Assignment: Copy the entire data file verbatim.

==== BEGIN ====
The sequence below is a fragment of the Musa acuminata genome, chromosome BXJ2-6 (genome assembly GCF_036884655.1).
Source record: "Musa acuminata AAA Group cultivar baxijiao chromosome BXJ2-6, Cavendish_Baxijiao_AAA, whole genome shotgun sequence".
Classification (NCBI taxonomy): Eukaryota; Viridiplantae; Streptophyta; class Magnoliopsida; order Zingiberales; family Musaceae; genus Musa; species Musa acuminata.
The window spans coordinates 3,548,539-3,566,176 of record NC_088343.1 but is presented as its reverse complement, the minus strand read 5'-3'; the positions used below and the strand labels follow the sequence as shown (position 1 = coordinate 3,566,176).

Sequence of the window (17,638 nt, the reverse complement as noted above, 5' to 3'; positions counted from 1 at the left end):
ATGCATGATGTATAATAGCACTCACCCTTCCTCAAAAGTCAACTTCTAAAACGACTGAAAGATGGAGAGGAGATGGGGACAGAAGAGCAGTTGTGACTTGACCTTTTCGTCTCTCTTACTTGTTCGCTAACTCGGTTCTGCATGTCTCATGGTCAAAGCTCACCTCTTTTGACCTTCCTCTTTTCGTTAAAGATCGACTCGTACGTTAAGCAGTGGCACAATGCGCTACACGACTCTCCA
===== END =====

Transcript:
The sequence below is a fragment of the Musa acuminata genome, chromosome BXJ2-6 (genome assembly GCF_036884655.1).
Source record: "Musa acuminata AAA Group cultivar baxijiao chromosome BXJ2-6, Cavendish_Baxijiao_AAA, whole genome shotgun sequence".
Classification (NCBI taxonomy): Eukaryota; Viridiplantae; Streptophyta; class Magnoliopsida; order Zingiberales; family Musaceae; genus Musa; species Musa acuminata.
The window spans coordinates 3,548,539-3,566,176 of record NC_088343.1 but is presented as its reverse complement, the minus strand read 5'-3'; the positions used below and the strand labels follow the sequence as shown (position 1 = coordinate 3,566,176).

Sequence of the window (17,638 nt, the reverse complement as noted above, 5' to 3'; positions counted from 1 at the left end):
ATGCATGATGTATAATAGCACTCACCCTTCCTCAAAAGTCAACTTCTAAAACGACTGAAAGATGGAGAGGAGATGGGGACAGAAGAGCAGTTGTGACTTGACCTTTTCGTCTCTCTTACTTGTTCGCTAACTCGGTTCTGCATGTCTCATGGTCAAAGCTCACCTCTTTTGACCTTCCTCTTTTCGTTAAAGATCGACTCGTACGTTAAGCAGTGGCACAATGCGCTACACGACTCTCCA